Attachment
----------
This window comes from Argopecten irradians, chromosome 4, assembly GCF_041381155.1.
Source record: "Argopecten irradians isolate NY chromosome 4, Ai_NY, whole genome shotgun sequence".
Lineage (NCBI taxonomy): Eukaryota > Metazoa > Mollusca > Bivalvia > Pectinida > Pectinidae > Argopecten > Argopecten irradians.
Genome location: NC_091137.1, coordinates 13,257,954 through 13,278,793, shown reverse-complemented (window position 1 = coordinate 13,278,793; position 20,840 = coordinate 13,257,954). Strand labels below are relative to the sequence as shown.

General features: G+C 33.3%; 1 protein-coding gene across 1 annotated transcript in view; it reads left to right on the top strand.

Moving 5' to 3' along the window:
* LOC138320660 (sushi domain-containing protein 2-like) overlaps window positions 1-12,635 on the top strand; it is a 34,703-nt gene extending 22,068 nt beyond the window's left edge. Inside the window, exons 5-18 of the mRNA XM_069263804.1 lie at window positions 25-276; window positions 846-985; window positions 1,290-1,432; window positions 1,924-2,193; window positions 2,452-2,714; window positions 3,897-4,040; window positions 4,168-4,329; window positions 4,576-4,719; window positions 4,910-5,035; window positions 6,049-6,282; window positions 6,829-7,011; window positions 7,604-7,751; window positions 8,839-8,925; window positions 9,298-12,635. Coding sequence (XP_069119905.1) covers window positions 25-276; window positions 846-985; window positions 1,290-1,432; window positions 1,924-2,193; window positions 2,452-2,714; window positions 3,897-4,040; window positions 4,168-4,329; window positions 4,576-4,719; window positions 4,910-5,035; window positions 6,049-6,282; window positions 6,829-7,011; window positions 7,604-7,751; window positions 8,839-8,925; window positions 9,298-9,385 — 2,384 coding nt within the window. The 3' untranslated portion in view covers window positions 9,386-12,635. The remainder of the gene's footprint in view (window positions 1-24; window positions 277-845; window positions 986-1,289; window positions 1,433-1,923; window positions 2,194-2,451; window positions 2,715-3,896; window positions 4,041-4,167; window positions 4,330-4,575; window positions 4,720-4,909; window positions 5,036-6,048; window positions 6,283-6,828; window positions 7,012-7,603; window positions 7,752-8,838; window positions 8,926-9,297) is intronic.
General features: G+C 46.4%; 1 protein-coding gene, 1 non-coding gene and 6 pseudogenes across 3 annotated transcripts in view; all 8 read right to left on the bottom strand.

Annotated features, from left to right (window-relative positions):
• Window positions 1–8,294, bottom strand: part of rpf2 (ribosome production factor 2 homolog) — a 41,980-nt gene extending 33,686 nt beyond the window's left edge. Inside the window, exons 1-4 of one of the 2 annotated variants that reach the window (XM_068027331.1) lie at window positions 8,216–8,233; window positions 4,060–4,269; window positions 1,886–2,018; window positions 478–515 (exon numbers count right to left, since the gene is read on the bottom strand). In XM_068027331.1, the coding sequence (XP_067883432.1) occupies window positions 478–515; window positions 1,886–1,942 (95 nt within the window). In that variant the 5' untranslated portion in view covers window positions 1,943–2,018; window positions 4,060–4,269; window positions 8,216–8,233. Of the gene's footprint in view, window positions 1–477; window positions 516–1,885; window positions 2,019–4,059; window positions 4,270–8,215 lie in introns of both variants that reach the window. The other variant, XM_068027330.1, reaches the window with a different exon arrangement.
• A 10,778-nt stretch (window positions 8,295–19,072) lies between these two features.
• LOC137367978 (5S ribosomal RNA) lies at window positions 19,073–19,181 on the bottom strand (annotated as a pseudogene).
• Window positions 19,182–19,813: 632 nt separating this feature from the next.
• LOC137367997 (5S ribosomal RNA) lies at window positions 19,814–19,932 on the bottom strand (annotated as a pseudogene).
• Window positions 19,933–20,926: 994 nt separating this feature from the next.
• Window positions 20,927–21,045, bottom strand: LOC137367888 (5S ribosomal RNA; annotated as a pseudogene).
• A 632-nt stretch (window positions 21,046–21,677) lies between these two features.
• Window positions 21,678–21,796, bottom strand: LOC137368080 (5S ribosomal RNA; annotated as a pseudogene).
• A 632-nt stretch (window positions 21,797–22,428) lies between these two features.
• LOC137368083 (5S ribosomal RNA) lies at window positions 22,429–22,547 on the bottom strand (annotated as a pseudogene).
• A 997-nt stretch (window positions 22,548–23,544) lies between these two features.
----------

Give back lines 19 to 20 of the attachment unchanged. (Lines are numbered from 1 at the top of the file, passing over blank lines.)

• A 632-nt stretch (window positions 21,797–22,428) lies between these two features.
• LOC137368083 (5S ribosomal RNA) lies at window positions 22,429–22,547 on the bottom strand (annotated as a pseudogene).